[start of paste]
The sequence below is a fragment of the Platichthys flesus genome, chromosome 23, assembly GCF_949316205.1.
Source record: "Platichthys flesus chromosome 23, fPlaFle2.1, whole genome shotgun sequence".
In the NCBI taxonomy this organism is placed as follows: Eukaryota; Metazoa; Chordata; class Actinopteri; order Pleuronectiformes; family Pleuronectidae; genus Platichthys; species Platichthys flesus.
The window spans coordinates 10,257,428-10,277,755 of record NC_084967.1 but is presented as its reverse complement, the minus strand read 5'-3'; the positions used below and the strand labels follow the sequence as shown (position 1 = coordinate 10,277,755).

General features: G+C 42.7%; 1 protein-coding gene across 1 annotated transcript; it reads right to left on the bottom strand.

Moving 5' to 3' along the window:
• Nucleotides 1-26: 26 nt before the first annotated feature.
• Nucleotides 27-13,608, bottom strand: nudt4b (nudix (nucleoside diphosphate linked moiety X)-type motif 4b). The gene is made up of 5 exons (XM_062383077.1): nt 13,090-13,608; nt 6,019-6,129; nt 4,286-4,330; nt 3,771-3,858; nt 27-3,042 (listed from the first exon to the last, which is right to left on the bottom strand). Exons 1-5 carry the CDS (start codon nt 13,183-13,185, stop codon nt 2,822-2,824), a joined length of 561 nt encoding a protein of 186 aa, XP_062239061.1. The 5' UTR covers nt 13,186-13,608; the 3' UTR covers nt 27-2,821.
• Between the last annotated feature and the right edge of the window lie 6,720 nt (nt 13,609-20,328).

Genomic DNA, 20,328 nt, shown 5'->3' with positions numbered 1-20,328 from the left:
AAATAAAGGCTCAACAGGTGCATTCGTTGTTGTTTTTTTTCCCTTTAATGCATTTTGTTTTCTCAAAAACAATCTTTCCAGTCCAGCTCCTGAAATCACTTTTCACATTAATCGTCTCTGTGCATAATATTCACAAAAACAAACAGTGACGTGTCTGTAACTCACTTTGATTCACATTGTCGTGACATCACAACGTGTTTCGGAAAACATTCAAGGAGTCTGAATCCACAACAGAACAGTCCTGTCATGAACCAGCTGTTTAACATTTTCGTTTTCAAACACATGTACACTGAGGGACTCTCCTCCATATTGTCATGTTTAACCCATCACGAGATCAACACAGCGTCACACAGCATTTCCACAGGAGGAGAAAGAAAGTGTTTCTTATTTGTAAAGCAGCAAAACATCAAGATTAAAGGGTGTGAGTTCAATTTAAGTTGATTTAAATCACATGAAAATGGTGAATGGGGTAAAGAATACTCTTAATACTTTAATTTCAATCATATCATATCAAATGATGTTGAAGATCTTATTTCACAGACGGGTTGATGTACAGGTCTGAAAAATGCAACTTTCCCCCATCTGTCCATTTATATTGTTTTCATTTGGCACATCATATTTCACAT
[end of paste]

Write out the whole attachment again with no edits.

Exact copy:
The sequence below is a fragment of the Platichthys flesus genome, chromosome 23, assembly GCF_949316205.1.
Source record: "Platichthys flesus chromosome 23, fPlaFle2.1, whole genome shotgun sequence".
In the NCBI taxonomy this organism is placed as follows: Eukaryota; Metazoa; Chordata; class Actinopteri; order Pleuronectiformes; family Pleuronectidae; genus Platichthys; species Platichthys flesus.
The window spans coordinates 10,257,428-10,277,755 of record NC_084967.1 but is presented as its reverse complement, the minus strand read 5'-3'; the positions used below and the strand labels follow the sequence as shown (position 1 = coordinate 10,277,755).

General features: G+C 42.7%; 1 protein-coding gene across 1 annotated transcript; it reads right to left on the bottom strand.

Moving 5' to 3' along the window:
• Nucleotides 1-26: 26 nt before the first annotated feature.
• Nucleotides 27-13,608, bottom strand: nudt4b (nudix (nucleoside diphosphate linked moiety X)-type motif 4b). The gene is made up of 5 exons (XM_062383077.1): nt 13,090-13,608; nt 6,019-6,129; nt 4,286-4,330; nt 3,771-3,858; nt 27-3,042 (listed from the first exon to the last, which is right to left on the bottom strand). Exons 1-5 carry the CDS (start codon nt 13,183-13,185, stop codon nt 2,822-2,824), a joined length of 561 nt encoding a protein of 186 aa, XP_062239061.1. The 5' UTR covers nt 13,186-13,608; the 3' UTR covers nt 27-2,821.
• Between the last annotated feature and the right edge of the window lie 6,720 nt (nt 13,609-20,328).

Genomic DNA, 20,328 nt, shown 5'->3' with positions numbered 1-20,328 from the left:
AAATAAAGGCTCAACAGGTGCATTCGTTGTTGTTTTTTTTCCCTTTAATGCATTTTGTTTTCTCAAAAACAATCTTTCCAGTCCAGCTCCTGAAATCACTTTTCACATTAATCGTCTCTGTGCATAATATTCACAAAAACAAACAGTGACGTGTCTGTAACTCACTTTGATTCACATTGTCGTGACATCACAACGTGTTTCGGAAAACATTCAAGGAGTCTGAATCCACAACAGAACAGTCCTGTCATGAACCAGCTGTTTAACATTTTCGTTTTCAAACACATGTACACTGAGGGACTCTCCTCCATATTGTCATGTTTAACCCATCACGAGATCAACACAGCGTCACACAGCATTTCCACAGGAGGAGAAAGAAAGTGTTTCTTATTTGTAAAGCAGCAAAACATCAAGATTAAAGGGTGTGAGTTCAATTTAAGTTGATTTAAATCACATGAAAATGGTGAATGGGGTAAAGAATACTCTTAATACTTTAATTTCAATCATATCATATCAAATGATGTTGAAGATCTTATTTCACAGACGGGTTGATGTACAGGTCTGAAAAATGCAACTTTCCCCCATCTGTCCATTTATATTGTTTTCATTTGGCACATCATATTTCACAT